Most of the attention (and revenue) for the foundation come from Firefox. But, it seems like we’re reaching a point where FF improvements are a bit like counting how many angels can fit on the head of a pin. It’s getting pretty close to rendering every bit of HTML and CSS that complies with every major standard perfectly.

    Once it does that, it seems like there are two choices: Make up new standards, or work on other projects that take advantage of the platform.

    Making up new standards seems bad. The majority of Internet users are using browsers other than FF. Let’s stay standards-compliant, with a set of standards that are widely supported.

    So, it would seem to me, that rather than disbanding FF, Moz should instead focus a lot more effort/resources/money on Thunderbird. There’s a world of low-hanging fruit of improvements to the mail client that can/should be made.

    Among them are better filtering (Thunderbird’s bayesian filters are merely ok), Search (TB’s is slow), hackability (it’s much harder than FF), and calendar integration.

    IIRC, in the early days, TB commercial support provided a lot of the $$ for FF development. Now, it would be great if the millions pouring in to FF went to support 5-10 full-time developers for Thunderbird.

    While I am in no particular position to speak for the foundation, I find this very disappointing.

  85. 85

    DonGato said on July 26th, 2007 at 9:14 pm:

    I have no complains with current development. You always have add-ons (aka extensions) to extend features or change functionality as you wish.

    I agree some features are missing and would be nice to have. In any case they are not that important IMO or would require new server functionality. Every day I convince a new user to switch from bloated clients like Outlook. And they never look back.

    In my opinion we don’t need a separate project or fork. Is it fine as it is now. Adding much more features would make it what I’m leaving, a bloated client. The only thing we need is a new powerful server protocol that challenges Exchange/Notes corporate features.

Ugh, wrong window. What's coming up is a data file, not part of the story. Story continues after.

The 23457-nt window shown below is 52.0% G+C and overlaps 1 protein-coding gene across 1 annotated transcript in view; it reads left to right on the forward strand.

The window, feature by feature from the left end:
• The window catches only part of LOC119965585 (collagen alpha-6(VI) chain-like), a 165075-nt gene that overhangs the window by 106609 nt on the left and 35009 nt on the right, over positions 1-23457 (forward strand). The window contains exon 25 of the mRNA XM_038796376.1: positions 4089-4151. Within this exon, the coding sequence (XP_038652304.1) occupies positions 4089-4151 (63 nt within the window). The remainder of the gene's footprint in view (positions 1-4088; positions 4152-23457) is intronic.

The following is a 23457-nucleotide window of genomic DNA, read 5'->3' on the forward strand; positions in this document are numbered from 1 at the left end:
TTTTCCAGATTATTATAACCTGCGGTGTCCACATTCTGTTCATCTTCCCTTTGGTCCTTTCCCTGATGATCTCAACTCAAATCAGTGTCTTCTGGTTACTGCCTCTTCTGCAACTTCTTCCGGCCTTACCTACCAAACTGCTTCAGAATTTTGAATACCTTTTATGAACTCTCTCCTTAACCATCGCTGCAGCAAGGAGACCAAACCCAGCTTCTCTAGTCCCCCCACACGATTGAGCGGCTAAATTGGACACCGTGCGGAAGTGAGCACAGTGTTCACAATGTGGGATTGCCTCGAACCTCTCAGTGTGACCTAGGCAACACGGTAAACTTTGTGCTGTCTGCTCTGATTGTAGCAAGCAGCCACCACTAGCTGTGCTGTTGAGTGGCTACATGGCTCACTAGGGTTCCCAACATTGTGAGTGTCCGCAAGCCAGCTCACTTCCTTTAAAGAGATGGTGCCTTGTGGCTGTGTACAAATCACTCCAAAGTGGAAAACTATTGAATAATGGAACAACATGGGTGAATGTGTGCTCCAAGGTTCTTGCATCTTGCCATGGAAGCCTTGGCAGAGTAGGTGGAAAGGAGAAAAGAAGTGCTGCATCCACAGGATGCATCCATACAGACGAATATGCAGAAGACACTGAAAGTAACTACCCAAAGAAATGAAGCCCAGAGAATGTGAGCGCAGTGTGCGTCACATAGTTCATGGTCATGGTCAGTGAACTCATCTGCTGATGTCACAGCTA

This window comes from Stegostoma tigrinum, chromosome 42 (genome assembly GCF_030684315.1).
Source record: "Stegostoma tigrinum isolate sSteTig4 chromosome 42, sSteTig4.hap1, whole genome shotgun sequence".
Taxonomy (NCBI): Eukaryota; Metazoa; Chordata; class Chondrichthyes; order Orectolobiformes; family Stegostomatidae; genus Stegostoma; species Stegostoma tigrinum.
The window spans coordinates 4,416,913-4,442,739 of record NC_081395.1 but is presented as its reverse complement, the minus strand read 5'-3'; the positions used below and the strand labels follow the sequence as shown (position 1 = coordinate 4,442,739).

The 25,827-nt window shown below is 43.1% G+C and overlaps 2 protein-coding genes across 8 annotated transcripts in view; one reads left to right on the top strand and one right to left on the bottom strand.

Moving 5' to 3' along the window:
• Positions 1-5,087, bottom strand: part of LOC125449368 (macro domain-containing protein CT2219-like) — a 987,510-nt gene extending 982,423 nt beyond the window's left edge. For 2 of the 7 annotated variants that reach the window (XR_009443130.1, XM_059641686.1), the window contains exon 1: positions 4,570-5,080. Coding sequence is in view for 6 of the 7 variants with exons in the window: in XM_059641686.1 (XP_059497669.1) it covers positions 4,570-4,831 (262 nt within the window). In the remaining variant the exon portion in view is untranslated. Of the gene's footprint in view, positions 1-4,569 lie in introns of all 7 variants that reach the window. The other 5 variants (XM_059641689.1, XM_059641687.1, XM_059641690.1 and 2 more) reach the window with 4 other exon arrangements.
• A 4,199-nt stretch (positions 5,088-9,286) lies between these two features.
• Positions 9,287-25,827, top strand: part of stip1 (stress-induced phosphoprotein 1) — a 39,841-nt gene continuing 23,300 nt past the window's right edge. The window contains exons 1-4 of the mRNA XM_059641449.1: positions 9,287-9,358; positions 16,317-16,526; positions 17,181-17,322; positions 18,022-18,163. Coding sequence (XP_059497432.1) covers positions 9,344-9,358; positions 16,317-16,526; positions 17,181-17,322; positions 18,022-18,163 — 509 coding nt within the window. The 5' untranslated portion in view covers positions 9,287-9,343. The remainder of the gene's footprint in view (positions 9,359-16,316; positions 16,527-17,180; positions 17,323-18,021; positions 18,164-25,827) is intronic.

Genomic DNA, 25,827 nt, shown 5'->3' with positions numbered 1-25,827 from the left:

86. 86

    Channy Yun said on July 26th, 2007 at 9:41 pm:

    I know Mozilla Corp. don’t have any affords to care other projects except Firefox. It’s right to concentrate Firefox itself for Open Web environment for most of people.

    But, Thunderbird is not already only email client, but is the information broker for email, newsgroup, RSS and other web services including Open APIs. Also it has possibilities to evolve new web data client of rich formats.

    Option 1 and 3 is very burden to Thuderbird developers and community. I think there are many TB users in the world and they want to continue Mozilla’s care. So I suggest revised Option 2 that Mozilla Corp. changes to Firefox Corp. and make new Corp. named in Thunderbird Corp.

    But, the problem is funding or business model for TB corp. as like Mozilla Corp. right now. There are many web-based email companies in the world, TB corp. can make business relationship with them as like easy Gmail account setting.

  87. 87

    Wangtam said on July 26th, 2007 at 10:20 pm:

    Thunderbird 意欲脱离 Mozilla

    - Thunderbird 意欲脱离 Mozilla – K-Lite Mega Codec Pack 3.3.0 – Review: Nokia E90 – 网络美胸大赛 论坛大秀女性胸部照片引争议 – 13 Rules for making web pages fast (Yahoo) – Coming Soon: The Pownce Public API – ChoreWars helps you and your “team”…

  88. 88

    Unni Nambiar said on July 26th, 2007 at 10:49 pm:

    I believe Option 1 is the right way to go. I’m re-posting most of what I posted on Scott’s blog. There are two more options here. (which may have already been suggested by someone else)

    Option 0: (preferred)
    Instead of making MoFo more Firefox centric, they should go the other way and make it less browser centric. MoFo should morph into an umbrella organization and create Firefox Foundation/Corporation as a child and grandchild subsidiaries. Similarly they should do the same with Thunderbird and create Thunderbird Foundation/Corporation subsidiaries. This would also protect against unnecessary forking of common modules. This is Option 1 without its challenges.

    Option 4: (less preferred)
    Find a new host Foundation that already has the organizational bandwidth to support this project. The Apache Foundation seems like the only other powerhouse foundation that can do this other than Mozilla. (There may be others I�m not aware of.) This is again an Option 1 variant without its challenges.